Also, does the "I don't know" noise count as nonverbal? It seems kind of pseudoverbal to me.
posted by dephlogisticated at 5:49 PM on February 13 [3 favorites]


1722 is how we say "That is really fucking good" when our mouths are full of food that is really fucking good
posted by scrowdid at 6:04 PM on February 13


the sarcastic "poor baby" coo

This isn't strictly relevant, as it's verbal; but I love the ever-so-British "oh, dear" version of that. There's a wonderfully dry, unsympathetic eye-roll undertone to it that I can't quite master.
posted by Greg_Ace at 6:22 PM on February 13


I dunno, everything sounds like sex noises to me. "Contempt" sounds like goths having sex on top of a pile of Camus books.
posted by RobotVoodooPower at 7:59 PM on February 13 [3 favorites]


Heh somewhere in the field I heard one in which the vocal burst is followed by a parakeet tweeting. So, it's not only human sounds that were sampled.

i think the bird was saying "more seeds"
posted by not_on_display at 10:50 PM on February 13


This is terribly cool. Thanks for posting it.

My first thought was the same as talos’ - how does this hold up across cultures? They addressed this partially (some of the sound samples were recorded in India, Singapore, and one other place IIRC) but I think a more fully cross cultural design would be better. They used Amazon Mechanical Turk for the judgments so I’m not 100% sure why they didn’t do this (it’s not my field so maybe there’s something obvious I’m missing).
posted by eirias at 5:13 AM on February 14 [1 favorite]


Tag urself. I'm 1000.
posted by Rock Steady at 6:43 AM on February 14


Wait, I just heard 1995. Now I can't decide.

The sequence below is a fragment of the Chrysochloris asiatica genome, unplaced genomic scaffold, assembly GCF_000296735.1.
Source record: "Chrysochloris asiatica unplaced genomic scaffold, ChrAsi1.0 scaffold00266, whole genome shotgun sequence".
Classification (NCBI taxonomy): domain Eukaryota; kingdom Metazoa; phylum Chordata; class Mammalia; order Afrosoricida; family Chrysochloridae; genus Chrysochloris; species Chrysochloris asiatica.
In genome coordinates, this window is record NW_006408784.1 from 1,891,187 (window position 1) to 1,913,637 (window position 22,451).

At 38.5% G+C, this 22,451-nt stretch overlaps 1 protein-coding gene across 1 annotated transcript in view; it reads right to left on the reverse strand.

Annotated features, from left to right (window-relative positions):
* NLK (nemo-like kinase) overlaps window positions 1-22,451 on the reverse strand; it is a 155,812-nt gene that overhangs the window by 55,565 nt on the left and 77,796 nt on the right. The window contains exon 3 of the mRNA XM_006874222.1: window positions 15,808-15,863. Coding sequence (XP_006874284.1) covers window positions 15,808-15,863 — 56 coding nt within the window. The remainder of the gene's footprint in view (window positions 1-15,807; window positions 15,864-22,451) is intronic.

posted by Rock Steady at 6:45 AM on February 14 [1 favorite]


That is genius, the structure is really interesting. I like that sympathy ended up in the middle, and the confusion, interest, realisation, awe, surprise, fear archipelago is maybe obvious but seemed revelatory to me. I think the little surprised realisation island is my favourite.

I really hope this does lead to a much larger study.
posted by lucidium at 9:25 AM on February 14


This is so cool! I really like that the map shows the sounds sorted in the 24 categories as decided on by people *perceiving* the sounds.
posted by nicodine at 6:17 AM on February 15


Okay the origins of 1722 are really going to bug me. I thought it was Samuel L Jackson eating the burger in pulp fiction, but he doesn't do it there.
posted by lucidium at 8:33 AM on February 15


hmmm

mph?

ah!

622
posted by "mad dan" eccles at 9:34 AM on February 15


I would be very interested in a Swedish version of this. They do a lot with 'AAA' vowels.

Jaha!
Ja, ha?
Ja! Hah.
posted by anthill at 12:37 AM on February 17


« Older Rest well, rover. Your mission is complete.   |   The home-made roller coasters of Will Pemble and... Newer »


This thread has been archived and is closed to new comments